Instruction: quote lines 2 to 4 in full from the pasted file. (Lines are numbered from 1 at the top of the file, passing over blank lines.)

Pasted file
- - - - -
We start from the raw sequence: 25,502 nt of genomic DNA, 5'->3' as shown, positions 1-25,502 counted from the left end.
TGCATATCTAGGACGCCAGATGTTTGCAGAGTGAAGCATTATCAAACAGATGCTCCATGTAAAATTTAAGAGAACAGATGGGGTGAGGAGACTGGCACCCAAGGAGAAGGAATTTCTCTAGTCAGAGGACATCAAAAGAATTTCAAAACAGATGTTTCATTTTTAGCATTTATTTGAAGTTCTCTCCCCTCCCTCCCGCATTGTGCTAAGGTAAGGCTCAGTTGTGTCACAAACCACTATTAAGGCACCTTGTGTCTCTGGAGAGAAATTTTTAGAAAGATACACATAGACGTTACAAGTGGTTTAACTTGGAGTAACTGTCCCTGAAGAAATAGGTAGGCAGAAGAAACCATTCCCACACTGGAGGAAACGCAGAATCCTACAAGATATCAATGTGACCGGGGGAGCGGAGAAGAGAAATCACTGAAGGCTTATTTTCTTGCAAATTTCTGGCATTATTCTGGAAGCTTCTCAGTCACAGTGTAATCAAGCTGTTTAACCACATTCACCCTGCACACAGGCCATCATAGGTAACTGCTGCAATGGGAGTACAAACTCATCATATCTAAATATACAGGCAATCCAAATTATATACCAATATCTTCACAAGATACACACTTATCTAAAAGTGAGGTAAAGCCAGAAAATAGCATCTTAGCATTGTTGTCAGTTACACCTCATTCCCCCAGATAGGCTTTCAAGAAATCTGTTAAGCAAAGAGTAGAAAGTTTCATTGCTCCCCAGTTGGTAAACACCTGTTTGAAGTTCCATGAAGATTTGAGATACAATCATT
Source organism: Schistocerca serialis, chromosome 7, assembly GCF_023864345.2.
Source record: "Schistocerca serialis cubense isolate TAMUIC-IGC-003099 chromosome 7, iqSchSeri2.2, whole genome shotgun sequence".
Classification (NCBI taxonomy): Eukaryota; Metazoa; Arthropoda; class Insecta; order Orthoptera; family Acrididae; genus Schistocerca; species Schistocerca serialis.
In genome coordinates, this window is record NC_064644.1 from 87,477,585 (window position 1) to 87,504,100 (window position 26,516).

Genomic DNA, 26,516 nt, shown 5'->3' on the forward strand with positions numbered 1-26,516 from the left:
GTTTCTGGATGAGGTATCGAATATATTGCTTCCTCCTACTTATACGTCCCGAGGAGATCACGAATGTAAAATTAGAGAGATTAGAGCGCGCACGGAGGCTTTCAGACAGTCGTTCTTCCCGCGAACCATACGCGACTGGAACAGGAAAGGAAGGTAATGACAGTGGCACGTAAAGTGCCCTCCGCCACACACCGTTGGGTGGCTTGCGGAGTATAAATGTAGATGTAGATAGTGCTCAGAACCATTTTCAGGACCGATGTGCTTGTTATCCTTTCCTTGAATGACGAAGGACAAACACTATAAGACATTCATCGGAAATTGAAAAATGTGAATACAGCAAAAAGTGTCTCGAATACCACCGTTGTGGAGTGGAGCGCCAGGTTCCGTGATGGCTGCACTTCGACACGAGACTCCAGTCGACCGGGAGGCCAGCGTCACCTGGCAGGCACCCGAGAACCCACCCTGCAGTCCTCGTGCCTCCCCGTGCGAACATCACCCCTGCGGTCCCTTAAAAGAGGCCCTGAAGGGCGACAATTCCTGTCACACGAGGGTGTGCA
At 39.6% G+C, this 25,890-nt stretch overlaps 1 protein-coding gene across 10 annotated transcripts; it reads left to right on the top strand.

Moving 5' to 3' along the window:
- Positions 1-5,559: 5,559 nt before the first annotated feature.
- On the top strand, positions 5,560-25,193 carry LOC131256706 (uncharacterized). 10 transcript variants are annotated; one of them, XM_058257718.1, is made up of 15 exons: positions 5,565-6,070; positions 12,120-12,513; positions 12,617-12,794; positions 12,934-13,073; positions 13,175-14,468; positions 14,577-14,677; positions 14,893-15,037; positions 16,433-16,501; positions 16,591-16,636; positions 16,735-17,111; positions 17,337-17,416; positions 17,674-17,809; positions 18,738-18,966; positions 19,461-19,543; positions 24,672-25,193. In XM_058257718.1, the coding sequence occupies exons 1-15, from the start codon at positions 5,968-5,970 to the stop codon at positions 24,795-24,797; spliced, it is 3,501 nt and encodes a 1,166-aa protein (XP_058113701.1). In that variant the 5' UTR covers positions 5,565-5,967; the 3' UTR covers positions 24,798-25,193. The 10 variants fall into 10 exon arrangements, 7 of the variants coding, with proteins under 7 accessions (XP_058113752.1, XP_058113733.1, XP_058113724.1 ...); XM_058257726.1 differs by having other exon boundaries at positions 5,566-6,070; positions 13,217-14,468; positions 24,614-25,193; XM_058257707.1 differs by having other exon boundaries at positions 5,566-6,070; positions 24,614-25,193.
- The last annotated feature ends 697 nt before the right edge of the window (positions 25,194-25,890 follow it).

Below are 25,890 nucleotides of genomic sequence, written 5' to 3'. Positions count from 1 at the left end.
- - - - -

TGCATATCTAGGACGCCAGATGTTTGCAGAGTGAAGCATTATCAAACAGATGCTCCATGTAAAATTTAAGAGAACAGATGGGGTGAGGAGACTGGCACCCAAGGAGAAGGAATTTCTCTAGTCAGAGGACATCAAAAGAATTTCAAAACAGATGTTTCATTTTTAGCATTTATTTGAAGTTCTCTCCCCTCCCTCCCGCATTGTGCTAAGGTAAGGCTCAGTTGTGTCACAAACCACTATTAAGGCACCTTGTGTCTCTGGAGAGAAATTTTTAGAAAGATACACATAGACGTTACAAGTGGTTTAACTTGGAGTAACTGTCCCTGAAGAAATAGGTAGGCAGAAGAAACCATTCCCACACTGGAGGAAACGCAGAATCCTACAAGATATCAATGTGACCGGGGGAGCGGAGAAGAGAAATCACTGAAGGCTTATTTTCTTGCAAATTTCTGGCATTATTCTGGAAGCTTCTCAGTCACAGTGTAATCAAGCTGTTTAACCACATTCACCCTGCACACAGGCCATCATAGGTAACTGCTGCAATGGGAGTACAAACTCATCATATCTAAATATACAGGCAATCCAAATTATATACCAATATCTTCACAAGATACACACTTATCTAAAAGTGAGGTAAAGCCAGAAAATAGCATCTTAGCATTGTTGTCAGTTACACCTCATTCCCCCAGATAGGCTTTCAAGAAATCTGTTAAGCAAAGAGTAGAAAGTTTCATTGCTCCCCAGTTGGTAAACACCTGTTTGAAGTTCCATGAAGATTTGAGATACAATCATT
Source organism: Schistocerca serialis, chromosome 7, assembly GCF_023864345.2.
Source record: "Schistocerca serialis cubense isolate TAMUIC-IGC-003099 chromosome 7, iqSchSeri2.2, whole genome shotgun sequence".